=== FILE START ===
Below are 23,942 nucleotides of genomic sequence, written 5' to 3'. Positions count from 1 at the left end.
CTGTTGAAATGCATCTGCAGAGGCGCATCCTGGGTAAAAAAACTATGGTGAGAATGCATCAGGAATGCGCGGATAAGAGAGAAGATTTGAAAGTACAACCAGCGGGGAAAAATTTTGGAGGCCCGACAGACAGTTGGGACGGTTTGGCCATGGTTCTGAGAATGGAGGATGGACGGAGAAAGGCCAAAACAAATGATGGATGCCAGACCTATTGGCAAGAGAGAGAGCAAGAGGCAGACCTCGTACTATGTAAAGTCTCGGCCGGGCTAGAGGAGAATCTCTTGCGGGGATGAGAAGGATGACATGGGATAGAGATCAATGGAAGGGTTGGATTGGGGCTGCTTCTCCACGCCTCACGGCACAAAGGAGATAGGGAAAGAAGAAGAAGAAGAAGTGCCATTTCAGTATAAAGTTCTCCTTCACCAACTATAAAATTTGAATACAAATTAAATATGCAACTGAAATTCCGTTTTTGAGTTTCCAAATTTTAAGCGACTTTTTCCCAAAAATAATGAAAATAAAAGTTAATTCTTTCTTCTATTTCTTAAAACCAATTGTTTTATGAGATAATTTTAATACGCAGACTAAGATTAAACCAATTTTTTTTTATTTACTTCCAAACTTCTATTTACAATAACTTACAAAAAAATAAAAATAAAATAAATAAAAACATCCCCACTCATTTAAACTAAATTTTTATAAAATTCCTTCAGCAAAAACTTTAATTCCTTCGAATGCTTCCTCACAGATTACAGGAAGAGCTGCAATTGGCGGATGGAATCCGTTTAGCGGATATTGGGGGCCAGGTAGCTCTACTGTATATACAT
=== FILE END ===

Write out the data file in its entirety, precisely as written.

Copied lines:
Below are 23,942 nucleotides of genomic sequence, written 5' to 3'. Positions count from 1 at the left end.
CTGTTGAAATGCATCTGCAGAGGCGCATCCTGGGTAAAAAAACTATGGTGAGAATGCATCAGGAATGCGCGGATAAGAGAGAAGATTTGAAAGTACAACCAGCGGGGAAAAATTTTGGAGGCCCGACAGACAGTTGGGACGGTTTGGCCATGGTTCTGAGAATGGAGGATGGACGGAGAAAGGCCAAAACAAATGATGGATGCCAGACCTATTGGCAAGAGAGAGAGCAAGAGGCAGACCTCGTACTATGTAAAGTCTCGGCCGGGCTAGAGGAGAATCTCTTGCGGGGATGAGAAGGATGACATGGGATAGAGATCAATGGAAGGGTTGGATTGGGGCTGCTTCTCCACGCCTCACGGCACAAAGGAGATAGGGAAAGAAGAAGAAGAAGAAGTGCCATTTCAGTATAAAGTTCTCCTTCACCAACTATAAAATTTGAATACAAATTAAATATGCAACTGAAATTCCGTTTTTGAGTTTCCAAATTTTAAGCGACTTTTTCCCAAAAATAATGAAAATAAAAGTTAATTCTTTCTTCTATTTCTTAAAACCAATTGTTTTATGAGATAATTTTAATACGCAGACTAAGATTAAACCAATTTTTTTTTATTTACTTCCAAACTTCTATTTACAATAACTTACAAAAAAATAAAAATAAAATAAATAAAAACATCCCCACTCATTTAAACTAAATTTTTATAAAATTCCTTCAGCAAAAACTTTAATTCCTTCGAATGCTTCCTCACAGATTACAGGAAGAGCTGCAATTGGCGGATGGAATCCGTTTAGCGGATATTGGGGGCCAGGTAGCTCTACTGTATATACAT